HTML5 apps usually run via a mobile phone’s browser. AT&T’s new platform appears to be aimed mainly at Android developers, but since HTML5 is supported on most smartphone browsers (including the iPhone’s), it could be extended to iOS as well.

Highlights From CES: Sharp 80-Inch HDTV Just Got Even Better | First Intel Smartphone Will Be Lenovo K800 for China, Motorola Devices Coming | Facebook and Mercedes: An Unexpected Pair

As part of the HTML5 developer API, AT&T is making it easy for developers to bill customers right on their phone bills. Some other mobile APIs already allow this, but AT&T’s support for billing via HTML5 should bring the service to more customers.

Besides the billing feature, other new developer tools include AT&T Cloud Architect, a “fast way to pick, provision and deploy servers over the web within minutes or hours, not days,” and an Application Resource Optimizer, which will optimize apps so they consume the minimum amount of data and power.

Are you a developer? What do you think of AT&T’s new HTML5 app store and API? Let us know in the comments, and browse some of CES 2012′s coolest gadgets in the gallery below.


CES 2012: Mashable’s Photo Coverage From the Ground


Check out more gadgets, booths and appearances from our team on the ground at CES 2012.

Thermador Cooktop

The Freedom Induction Cooktop by Thermador allows the user to place pots anywhere on it’s surface for cooking.

Click here to view this gallery.

More About: apps, CES, CES 2012, HTML5, trending

For more Dev & Design coverage:


1. Sync by 50 Wireless Headphones

Crispy and thump-filled music fills your head with these wireless cans from SMS Audio, a new company started by rapper 50 Cent.

They sound fat, punchy, crunchy and delicious, coming to you wirelessly and losslessly for a steep $399.95, but hey, big sounds don’t come with small price tags.

It’s a cinch to pair up the phones with their wireless dongle, which plugs into any music-playing device with a standard audio jack. Then it’s time to dance with this Kleer wireless tech, delivering audio with super-clean clarity. Good luck trying to stay still with this rousing ruckus going on.

See my bonus gallery after item #10 for more pics and value judgements of Sync by 50.

[via SMS Audio]

Click here to view this gallery.

CES 2012 is taking over the tech world for the next few days, but that doesn’t mean we’ll stop looking ahead into the future.

This week, we’ve chosen some of the most groundbreaking products to be rolled out in Vegas, and then sprinkled in a healthy dollop of futuristic fare to keep all of you forward-looking technology titans satisfied.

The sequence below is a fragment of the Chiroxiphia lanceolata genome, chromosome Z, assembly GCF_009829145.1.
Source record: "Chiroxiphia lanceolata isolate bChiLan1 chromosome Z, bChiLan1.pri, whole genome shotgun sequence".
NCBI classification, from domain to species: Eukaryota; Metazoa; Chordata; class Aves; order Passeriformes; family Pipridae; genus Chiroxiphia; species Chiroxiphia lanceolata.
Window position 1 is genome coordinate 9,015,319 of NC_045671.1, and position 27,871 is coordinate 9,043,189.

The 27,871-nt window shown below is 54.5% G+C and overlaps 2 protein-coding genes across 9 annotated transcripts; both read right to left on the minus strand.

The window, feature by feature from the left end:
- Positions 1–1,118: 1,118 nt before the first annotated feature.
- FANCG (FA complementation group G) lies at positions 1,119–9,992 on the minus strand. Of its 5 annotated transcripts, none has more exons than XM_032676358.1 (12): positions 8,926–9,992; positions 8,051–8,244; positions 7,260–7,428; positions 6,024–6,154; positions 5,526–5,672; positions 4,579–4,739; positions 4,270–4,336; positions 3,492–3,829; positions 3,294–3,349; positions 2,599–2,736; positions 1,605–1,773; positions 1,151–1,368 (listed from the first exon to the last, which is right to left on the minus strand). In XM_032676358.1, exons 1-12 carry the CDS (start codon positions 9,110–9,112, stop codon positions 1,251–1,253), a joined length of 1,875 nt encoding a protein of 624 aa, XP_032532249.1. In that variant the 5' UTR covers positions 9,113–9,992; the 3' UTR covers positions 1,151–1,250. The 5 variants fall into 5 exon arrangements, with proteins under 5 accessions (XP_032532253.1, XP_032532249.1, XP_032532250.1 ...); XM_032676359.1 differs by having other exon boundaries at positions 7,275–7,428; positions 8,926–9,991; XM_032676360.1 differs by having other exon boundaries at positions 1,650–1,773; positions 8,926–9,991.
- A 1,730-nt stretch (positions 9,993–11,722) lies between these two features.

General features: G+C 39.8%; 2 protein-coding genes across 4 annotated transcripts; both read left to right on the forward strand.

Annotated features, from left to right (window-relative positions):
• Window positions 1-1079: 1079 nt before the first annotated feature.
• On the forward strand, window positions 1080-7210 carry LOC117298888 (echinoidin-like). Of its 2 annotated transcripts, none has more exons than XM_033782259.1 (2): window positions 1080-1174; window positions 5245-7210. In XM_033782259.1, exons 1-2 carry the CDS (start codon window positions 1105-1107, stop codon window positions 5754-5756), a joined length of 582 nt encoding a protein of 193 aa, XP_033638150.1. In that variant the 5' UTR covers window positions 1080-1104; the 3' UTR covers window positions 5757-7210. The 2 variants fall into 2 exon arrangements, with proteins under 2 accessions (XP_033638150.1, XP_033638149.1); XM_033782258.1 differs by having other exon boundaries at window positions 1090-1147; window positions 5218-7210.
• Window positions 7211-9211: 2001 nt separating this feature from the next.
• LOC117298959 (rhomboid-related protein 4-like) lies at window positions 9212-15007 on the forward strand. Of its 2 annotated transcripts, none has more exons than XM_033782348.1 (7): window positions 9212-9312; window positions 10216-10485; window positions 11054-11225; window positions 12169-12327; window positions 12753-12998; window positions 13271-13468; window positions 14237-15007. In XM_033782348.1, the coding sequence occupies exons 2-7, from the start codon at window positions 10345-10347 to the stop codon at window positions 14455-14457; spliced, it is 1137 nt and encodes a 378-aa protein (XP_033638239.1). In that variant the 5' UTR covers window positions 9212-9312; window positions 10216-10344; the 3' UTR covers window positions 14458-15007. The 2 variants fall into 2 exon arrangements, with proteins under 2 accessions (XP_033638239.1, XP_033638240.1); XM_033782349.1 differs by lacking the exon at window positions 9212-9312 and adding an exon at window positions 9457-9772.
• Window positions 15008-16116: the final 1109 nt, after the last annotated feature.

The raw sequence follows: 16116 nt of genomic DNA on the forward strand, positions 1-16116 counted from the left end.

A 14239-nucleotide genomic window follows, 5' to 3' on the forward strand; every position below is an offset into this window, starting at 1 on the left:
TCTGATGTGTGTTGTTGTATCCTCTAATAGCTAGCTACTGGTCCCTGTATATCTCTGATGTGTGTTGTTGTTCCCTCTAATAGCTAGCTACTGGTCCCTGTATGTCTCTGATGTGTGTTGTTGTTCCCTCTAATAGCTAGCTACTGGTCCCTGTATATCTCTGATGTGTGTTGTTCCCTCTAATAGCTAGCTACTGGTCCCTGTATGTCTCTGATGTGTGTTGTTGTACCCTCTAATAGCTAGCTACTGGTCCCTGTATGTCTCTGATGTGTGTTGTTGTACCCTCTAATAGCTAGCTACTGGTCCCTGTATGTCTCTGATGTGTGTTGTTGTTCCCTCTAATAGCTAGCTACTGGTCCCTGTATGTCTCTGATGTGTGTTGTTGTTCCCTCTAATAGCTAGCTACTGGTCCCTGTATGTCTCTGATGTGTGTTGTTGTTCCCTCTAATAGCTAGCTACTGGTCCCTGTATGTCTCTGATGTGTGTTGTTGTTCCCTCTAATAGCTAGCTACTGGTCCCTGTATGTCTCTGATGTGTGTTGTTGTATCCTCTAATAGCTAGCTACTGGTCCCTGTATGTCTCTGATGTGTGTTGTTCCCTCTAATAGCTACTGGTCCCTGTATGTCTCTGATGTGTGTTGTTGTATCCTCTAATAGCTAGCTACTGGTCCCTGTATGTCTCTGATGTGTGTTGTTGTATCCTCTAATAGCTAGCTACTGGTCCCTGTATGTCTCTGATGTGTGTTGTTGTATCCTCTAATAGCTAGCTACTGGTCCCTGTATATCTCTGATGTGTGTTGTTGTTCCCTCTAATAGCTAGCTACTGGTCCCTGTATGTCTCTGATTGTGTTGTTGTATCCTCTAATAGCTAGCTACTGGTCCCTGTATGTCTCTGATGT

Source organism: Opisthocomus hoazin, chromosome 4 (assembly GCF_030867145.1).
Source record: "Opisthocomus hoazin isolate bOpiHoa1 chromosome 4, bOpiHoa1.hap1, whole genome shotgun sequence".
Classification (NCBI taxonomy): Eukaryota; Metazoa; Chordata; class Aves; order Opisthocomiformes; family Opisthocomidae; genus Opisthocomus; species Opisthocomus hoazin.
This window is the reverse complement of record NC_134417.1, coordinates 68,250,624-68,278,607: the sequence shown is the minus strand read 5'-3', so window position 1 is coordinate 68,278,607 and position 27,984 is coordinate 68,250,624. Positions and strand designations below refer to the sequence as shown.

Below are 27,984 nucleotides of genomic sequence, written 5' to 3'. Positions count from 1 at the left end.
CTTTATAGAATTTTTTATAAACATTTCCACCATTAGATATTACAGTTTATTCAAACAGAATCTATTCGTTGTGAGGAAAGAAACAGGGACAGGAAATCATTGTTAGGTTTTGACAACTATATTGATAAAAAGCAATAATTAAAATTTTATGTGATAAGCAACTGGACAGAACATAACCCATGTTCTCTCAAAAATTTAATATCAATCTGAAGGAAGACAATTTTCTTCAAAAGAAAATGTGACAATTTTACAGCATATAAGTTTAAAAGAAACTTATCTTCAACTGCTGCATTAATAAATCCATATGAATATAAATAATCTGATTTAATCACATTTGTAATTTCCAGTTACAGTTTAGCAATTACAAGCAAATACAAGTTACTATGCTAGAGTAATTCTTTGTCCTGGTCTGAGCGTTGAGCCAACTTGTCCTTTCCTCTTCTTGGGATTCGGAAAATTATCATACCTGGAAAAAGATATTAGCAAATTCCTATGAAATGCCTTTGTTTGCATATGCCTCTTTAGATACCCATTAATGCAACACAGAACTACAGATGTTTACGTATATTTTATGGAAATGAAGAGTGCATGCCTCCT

So get ready to click through some of the finest tech the world had to offer this week, and don’t miss our special bonus gallery pics we took as we tested some shiny new wireless headphones. All that and more, in the latest edition of Top 10 Tech This Week.

SEE MORE: Previous editions of Top 10 Tech This Week

More About: CES, CES 2012, samsung, Soundfreq, Top 10 Tech, Toshiba, trending

For more Dev & Design coverage:





Vizio, known for its low-cost but good-quality HDTVs, will introduce five new desktop PCs and laptops at CES 2012.

Although the official announcement hasn’t been made yet, we obtained pictures of some of the surprisingly complete group of products Vizio will introduce, starting with a 27″ all-in-one PC and ranging down to a 14″ thin-and-light notebook. In between will be a 24″ all-in-one PC, a 15.6″ notebook and a 15.6 ” thin-and-light notebook

In an interview with Bloomberg, Vizio’s Chief Technology Officer Matt McRae said the new line of Vizio PCs will selling at prices “substantially less” than similar hardware from Apple. McRae wouldn’t share any other specifics about the products. According to Gizmodo, the new line is expected to be available in June.

It looks to us like Vizio is aiming straight for the heart of Apple’s iMac and MacBook business, undercutting it with lower prices and taking advantage of the “Apple tax” that many think makes people pay extra for that Apple logo.

Take a look at the gallery of teaser pics below, and let us know what you think of Vizio’s new line of PCs. We’ll have more details as Vizio announces the products on Monday.

Update: We stated in an earlier version of this post that Vizio’s Chief Technology Officer Matt McRae said Intel Ivy Ridge processors would be in these new PCs, but he was misquoted. Vizio hasn’t yet announced chip partners. The text has been updated to reflect this. We regret the error. -CW

Vizio AIO Back

Click here to view this gallery.

SEE ALSO: Mashable‘s Complete Coverage From CES 2012

More About: CES, CES 2012, trending, vizio

For more Dev & Design coverage:





As our Mashable team begins its trek to Las Vegas for CES 2012, cartoonist and Editor-in-Chief Lance Ulanoff speaks for all of us: Too many chargers! Can’t somebody standardize all this stuff?

Stay with us for an action-packed week of gadgetry, technology, celebrities and more as we cover the enormous and spectacular Consumer Electronics Show.

It all starts with pre-show press events Sunday night and all day Monday, leading into the show itself, beginning Tuesday, January 10.

SEE ALSO: Mashable‘s Complete Coverage From CES 2012

More About: CES, CES 2012, comic

For more Dev & Design coverage: